- The Washington Times - Tuesday, September 10, 2002

RAMALLAH, West Bank Palestinian leader Yasser Arafat yesterday condemned attacks against Israeli citizens, but he stopped short of demanding a complete end to violence as some of his colleagues had urged.

"In order to maintain a positive view among the international community, we must condemn any operation against civilians," Mr. Arafat said in a widely anticipated speech to a gathering of the Palestinian Legislative Council.

"The opposition is giving an excuse to the government of Israel to lay siege to Palestinian cities and reject all international agreements between us," he said.

Press reports, citing a draft text of the Arafat speech, had raised hopes that the Palestinian leader was ready to make a major policy shift after almost two years of violent confrontation with Israel and call on the legislature to outlaw suicide bombings against civilians.

Instead, he repeated previous criticisms of militant Palestinian groups, saying their actions weakened the Palestinian cause among allies abroad while strengthening the hand of Israel.

The appeal didn't soften the line of members of Israeli Prime Minister Ariel Sharon's ruling Likud Party, which refuses to restart peace talks with the Palestinians as long as Mr. Arafat remains in power.

"These are empty words," said Israeli Environment Minister Tzachi Hanegbi. Mr. Hanegbi said the Palestinian leader "hasn't fought, not even one time" groups committed to violent struggle, such as Hamas and Islamic Jihad.

Foreign Minister Shimon Peres, far more open to negotiations with the Palestinians than Mr. Sharon, also took a cautious line.

"I am not a fortuneteller. I will test [the speech] according to the results," Mr. Peres said.

Mr. Arafat has never explicitly called for a halt to violence against Israeli soldiers and settlers in the West Bank and Gaza Strip, which most Palestinians see as the heart of a future independent state.

The disappointment was not just on the Israeli side, as at least some Palestinian analysts said there was little new in the speech.

"He didn't come with any new things," said Khader Shkirat, a Palestinian human rights activist. "He didn't respond to the questions being asked every day by the people."

The 73-year-old Mr. Arafat made the address at the first session of the Palestinian parliament in two years. The inaugural plenary session was held in Mr. Arafat's partially bombed-out headquarters after Mr. Sharon last week acceded to a Palestinian request to hold the convention. Israeli tanks surrounded the compound.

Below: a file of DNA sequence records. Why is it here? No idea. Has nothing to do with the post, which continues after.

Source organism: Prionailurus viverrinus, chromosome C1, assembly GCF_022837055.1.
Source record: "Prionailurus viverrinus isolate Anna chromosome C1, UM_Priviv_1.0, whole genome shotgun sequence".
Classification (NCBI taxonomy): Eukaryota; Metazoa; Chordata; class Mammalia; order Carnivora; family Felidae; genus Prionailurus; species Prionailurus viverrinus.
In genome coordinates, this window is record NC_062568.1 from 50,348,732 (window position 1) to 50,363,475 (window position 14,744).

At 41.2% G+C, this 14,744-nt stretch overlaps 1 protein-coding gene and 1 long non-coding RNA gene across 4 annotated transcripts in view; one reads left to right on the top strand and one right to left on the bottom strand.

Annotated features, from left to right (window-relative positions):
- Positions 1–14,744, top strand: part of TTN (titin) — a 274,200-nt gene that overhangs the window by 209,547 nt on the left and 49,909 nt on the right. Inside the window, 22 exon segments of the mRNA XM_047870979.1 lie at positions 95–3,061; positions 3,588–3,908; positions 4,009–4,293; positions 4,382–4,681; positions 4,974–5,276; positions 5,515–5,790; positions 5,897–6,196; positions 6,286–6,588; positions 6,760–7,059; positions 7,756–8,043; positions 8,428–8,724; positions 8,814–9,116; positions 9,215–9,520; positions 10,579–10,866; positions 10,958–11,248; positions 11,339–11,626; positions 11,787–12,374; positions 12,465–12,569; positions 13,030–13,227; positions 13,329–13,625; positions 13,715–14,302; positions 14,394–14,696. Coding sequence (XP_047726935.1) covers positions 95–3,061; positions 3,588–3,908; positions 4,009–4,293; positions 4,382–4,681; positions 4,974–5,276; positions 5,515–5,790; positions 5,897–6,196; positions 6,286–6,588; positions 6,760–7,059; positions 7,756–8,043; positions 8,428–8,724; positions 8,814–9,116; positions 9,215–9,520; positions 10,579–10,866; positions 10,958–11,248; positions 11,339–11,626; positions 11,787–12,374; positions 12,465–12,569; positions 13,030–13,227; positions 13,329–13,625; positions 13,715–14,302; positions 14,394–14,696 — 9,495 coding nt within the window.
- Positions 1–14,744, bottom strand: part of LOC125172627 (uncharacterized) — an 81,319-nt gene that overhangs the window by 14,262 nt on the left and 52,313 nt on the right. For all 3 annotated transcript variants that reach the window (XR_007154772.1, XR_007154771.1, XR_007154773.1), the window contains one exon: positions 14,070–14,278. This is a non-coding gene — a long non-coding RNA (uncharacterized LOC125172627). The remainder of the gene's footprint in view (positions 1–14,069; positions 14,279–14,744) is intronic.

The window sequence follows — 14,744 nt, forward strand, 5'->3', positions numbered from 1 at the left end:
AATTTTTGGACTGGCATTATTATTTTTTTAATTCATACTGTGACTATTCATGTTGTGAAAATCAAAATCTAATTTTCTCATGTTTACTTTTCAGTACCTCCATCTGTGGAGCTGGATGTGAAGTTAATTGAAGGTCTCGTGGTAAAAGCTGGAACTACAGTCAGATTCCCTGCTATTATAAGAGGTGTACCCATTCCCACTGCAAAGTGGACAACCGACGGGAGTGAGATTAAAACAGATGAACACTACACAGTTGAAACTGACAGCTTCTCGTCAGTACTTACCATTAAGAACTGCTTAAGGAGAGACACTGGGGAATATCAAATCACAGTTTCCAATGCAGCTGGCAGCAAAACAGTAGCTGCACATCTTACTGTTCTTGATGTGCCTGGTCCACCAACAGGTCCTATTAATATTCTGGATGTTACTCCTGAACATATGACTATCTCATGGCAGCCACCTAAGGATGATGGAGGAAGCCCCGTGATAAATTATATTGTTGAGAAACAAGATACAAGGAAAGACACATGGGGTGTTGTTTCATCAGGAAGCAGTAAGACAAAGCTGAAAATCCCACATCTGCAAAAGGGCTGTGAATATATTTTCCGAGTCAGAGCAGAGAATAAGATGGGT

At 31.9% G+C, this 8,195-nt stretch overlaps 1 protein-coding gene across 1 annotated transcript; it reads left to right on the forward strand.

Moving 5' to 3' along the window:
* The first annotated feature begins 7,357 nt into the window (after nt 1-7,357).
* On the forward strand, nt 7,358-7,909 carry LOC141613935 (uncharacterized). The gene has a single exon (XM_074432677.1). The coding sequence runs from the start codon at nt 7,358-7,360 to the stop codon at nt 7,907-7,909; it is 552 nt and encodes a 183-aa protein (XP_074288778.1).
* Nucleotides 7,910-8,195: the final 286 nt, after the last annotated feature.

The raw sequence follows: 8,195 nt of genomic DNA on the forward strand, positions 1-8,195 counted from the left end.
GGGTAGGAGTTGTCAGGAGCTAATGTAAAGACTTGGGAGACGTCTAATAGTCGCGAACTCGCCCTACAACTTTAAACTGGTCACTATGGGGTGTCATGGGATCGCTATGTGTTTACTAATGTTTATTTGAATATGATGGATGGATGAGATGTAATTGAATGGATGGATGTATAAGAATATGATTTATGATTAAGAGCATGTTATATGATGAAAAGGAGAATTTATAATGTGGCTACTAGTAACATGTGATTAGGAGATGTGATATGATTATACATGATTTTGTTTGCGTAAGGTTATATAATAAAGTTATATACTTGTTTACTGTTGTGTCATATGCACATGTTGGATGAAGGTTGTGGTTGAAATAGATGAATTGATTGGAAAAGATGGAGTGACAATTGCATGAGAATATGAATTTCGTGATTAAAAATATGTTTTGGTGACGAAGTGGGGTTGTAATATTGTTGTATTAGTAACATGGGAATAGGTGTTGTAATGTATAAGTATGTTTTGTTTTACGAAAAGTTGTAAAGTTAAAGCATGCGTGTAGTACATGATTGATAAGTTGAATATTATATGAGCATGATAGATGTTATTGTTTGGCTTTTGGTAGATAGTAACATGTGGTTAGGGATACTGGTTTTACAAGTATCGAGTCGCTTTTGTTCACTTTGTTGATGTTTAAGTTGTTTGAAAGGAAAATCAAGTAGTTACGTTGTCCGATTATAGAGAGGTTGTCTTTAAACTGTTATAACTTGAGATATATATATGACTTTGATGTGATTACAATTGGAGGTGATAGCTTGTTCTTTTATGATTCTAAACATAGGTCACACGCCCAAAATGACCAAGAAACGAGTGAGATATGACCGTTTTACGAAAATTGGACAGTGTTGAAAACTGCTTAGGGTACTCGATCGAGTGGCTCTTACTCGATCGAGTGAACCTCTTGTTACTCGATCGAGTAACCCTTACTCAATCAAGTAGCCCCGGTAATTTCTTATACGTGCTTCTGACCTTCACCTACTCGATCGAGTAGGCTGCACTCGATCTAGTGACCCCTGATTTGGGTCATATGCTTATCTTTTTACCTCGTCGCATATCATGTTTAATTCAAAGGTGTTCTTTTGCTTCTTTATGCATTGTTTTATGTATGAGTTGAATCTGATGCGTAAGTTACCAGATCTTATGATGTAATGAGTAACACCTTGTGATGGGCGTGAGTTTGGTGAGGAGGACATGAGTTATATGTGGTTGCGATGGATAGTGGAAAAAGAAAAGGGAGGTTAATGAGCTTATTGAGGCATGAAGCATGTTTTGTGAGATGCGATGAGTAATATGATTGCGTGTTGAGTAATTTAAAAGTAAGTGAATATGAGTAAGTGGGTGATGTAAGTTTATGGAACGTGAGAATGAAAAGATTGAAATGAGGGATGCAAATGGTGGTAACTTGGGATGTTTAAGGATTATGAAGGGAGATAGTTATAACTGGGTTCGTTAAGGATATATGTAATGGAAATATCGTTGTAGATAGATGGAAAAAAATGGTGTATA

The lawmakers received Israeli military approval to travel from the Gaza Strip and from cities throughout the West Bank to attend the Ramallah meeting.

During the hourlong speech, Mr. Arafat at times deviated from his prepared text, rambling to repeat previous calls for peace negotiations and an end to Israel's occupation. He addressed the Israeli public, saying he recognized that many still support the idea of creating a Palestinian state alongside Israel.

"I would like to say that we want to achieve peace with you," Mr. Arafat said. "We want security and stability for us and for you. This peace is still ahead of us."

But Mr. Arafat's call came even as Israeli security authorities said they uncovered a Hamas cell in East Jerusalem that planned to poison the clientele at a popular cafe in the Ben Yehuda shopping mall by contaminating the food with powerful doses of over-the-counter heart medicine.

Mr. Arafat's address came after an unusual week of public criticism of his leadership from within Palestinian ranks.

During the weekend, Palestinian Interior Minister Abdel Razak Yehiyeh called for all Palestinian militias to end their attacks, saying that the decision to use violence in confronting Israel had been a mistake.

The comment followed a newspaper article last week by Nabil Amr, a Cabinet member who resigned in May, which criticized Mr. Arafat for rejecting the Camp David peace plan backed by President Clinton in the summer of 2000.

Mr. Arafat used the speech to ridicule Mr. Amr, a member of the parliament who was in the audience yesterday. Asking whether the former minister was in the room, Mr. Arafat said his critic had more important issues to work on.

The Palestinian leader, under pressure from the United States and Israel to reform his government before continuing with Middle East peace talks, also used the address to try to seize control of the Palestinian political agenda. During the four-day session, lawmakers are expected to voice the growing discontent with the government that has followed Israel's reoccupation of West Bank cities.

The meeting in Ramallah was held in a room the size of a small lecture hall, with sandbags still in the windows from the Israeli siege of the compound earlier this month. On a movie screen in one corner of the room, a videoconference system linked the proceedings with a gathering of Gaza lawmakers who stayed behind in solidarity with a dozen representatives who were not allowed by Israeli authorities to attend.

Mr. Arafat's Cabinet faces a vote of confidence today in the 87-member body. Since May, when he declared 100 days of government reform, the longtime Palestinian leader has appointed five new ministers.

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